Oh wow, I can't believe they did that to those little guys. I'm so sorry you and he had to go through that.

Pippajo said...

I am just flitting by to say how much I have MISSED YOU, WOMAN!

I intend to lock my family out of the house for an entire day so I can catch up on all the crse I have missed--and that's a lot!

My goal? To leave comments on each and every post I have missed. That might require alcohol fortification, so if the comments become increasingly inteligible, I know you'll understand.

Miss you! Be back soon!

MaggieMay said...

I'm late to the commenting, but all I can add is my own, belligerent, WTF??? Thank god there are good parents like you out there who might possibly counter the hideousness of some school administrators... But I am so sorry you've had to deal with this!!!

The Mistress of the Dark said...

Have I mentioned that I love that picture. It's just too flipping cute :)

lina said...

Heavens. I don't think I've ever read a blog post as carefully as this one.
I've never thought about telling kids this, I suppose because I'm not
a mum and if I was telling someone in simple terms, it's something
that happened to the Americans. Obviously for you, you'd be saying
"it's something that happened to us, our country". That said, it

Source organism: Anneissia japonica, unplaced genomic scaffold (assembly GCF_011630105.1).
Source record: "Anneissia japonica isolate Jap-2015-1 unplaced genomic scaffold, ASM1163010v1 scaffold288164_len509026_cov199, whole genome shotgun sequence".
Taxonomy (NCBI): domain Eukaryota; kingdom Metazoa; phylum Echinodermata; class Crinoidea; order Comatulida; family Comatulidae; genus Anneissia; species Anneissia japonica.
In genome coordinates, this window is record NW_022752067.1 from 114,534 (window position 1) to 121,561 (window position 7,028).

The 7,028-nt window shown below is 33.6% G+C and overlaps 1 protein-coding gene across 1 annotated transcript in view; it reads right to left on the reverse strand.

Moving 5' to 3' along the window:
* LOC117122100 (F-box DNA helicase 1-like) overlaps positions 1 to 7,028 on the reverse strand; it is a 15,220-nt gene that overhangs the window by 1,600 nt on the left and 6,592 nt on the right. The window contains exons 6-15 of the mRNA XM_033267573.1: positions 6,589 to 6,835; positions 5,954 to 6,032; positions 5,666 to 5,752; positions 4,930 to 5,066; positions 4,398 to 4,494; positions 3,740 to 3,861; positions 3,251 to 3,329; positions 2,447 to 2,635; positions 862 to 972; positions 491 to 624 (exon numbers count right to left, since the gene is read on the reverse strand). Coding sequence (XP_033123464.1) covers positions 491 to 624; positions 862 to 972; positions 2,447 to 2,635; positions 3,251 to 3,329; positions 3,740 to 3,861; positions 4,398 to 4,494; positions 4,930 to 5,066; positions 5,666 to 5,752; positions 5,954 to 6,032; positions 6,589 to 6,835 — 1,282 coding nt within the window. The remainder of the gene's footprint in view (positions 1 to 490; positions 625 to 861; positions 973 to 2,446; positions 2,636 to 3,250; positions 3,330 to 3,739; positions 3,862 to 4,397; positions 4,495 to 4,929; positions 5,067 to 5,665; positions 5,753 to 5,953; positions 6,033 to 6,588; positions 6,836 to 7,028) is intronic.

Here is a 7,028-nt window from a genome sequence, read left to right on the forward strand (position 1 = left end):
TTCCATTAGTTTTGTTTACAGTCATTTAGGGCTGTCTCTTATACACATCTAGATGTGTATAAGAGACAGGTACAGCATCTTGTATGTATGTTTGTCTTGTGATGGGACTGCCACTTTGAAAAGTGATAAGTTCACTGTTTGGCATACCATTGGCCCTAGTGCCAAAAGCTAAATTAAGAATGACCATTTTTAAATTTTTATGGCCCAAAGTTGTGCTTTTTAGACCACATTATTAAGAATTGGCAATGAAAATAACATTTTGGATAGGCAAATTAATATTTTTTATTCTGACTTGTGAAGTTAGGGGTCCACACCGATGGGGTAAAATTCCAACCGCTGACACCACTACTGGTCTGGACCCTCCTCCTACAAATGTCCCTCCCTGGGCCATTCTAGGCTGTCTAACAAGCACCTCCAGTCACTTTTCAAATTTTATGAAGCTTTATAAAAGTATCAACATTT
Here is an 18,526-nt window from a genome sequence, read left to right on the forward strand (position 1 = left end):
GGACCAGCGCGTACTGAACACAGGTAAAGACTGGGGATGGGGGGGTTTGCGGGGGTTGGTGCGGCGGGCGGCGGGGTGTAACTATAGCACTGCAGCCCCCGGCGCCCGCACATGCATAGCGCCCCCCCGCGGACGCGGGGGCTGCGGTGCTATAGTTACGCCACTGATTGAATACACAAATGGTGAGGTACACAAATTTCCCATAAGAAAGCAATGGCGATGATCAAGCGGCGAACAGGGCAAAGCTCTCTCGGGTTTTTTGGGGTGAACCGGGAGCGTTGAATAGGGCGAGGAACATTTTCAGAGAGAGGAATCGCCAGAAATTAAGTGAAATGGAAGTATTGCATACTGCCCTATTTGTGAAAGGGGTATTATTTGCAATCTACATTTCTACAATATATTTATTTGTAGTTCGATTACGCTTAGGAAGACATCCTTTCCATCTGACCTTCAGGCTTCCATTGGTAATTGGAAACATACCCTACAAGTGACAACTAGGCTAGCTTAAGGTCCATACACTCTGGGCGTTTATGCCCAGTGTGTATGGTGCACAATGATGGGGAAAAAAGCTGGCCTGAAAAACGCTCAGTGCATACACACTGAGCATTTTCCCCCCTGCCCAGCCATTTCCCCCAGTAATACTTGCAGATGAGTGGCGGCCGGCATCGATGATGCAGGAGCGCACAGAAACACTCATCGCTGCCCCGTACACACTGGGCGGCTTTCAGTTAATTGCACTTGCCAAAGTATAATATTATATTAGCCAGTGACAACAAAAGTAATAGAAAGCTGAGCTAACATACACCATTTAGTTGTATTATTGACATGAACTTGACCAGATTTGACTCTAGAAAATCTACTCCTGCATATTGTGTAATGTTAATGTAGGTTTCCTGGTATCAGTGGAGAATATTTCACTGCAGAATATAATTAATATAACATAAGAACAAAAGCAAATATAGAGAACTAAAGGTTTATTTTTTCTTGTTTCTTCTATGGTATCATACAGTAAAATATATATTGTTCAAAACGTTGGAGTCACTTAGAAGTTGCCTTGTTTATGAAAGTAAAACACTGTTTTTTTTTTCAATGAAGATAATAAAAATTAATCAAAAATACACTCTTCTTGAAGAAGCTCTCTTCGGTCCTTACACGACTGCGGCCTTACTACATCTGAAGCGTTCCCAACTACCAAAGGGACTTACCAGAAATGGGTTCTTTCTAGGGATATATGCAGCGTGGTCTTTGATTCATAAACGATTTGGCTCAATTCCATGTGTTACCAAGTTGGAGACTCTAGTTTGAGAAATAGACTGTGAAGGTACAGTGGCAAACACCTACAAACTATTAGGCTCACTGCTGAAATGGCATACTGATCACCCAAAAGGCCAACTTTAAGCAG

doesn't take a lot of thought or empathy on my part to be shocked at
the principle. Explaining recent and unjust large-scale death is
something you ought to have been allowed to do. Norm's a clever and
kind hearted little poppet from reading his wee blog and your blog,
and I think it's something the school should have left for you.
Telling them en masse is inappropriate. There ought to have been
interaction. Do you know, I only 'know' Norm from you and his 'ask
norm' thing, but I'm pissed off on your behalf.
I think you handled it very well, for what it's worth (from a 25 year
old nonparent that can't be terribly meaningful! That is, I like to
think I would handle it that was if I was thrust into that situation).

crse said...

Heavens. I don't think I've ever read a blog post as carefully as this one.
I've never thought about telling kids this, I suppose because I'm not
a mum and if I was telling someone in simple terms, it's something
that happened to the Americans. Obviously for you, you'd be saying
"it's something that happened to us, our country". That said, it
doesn't take a lot of thought or empathy on my part to be shocked at
the principle. Explaining recent and unjust large-scale death is
something you ought to have been allowed to do. Norm's a clever and
kind hearted little poppet from reading his wee blog and your blog,
and I think it's something the school should have left for you.
Telling them en masse is inappropriate. There ought to have been
interaction. Do you know, I only 'know' Norm from you and his 'ask
norm' thing, but I'm pissed off on your behalf.
I think you handled it very well, for what it's worth (from a 25 year
old nonparent that can't be terribly meaningful! That is, I like to
think I would handle it that was if I was thrust into that situation).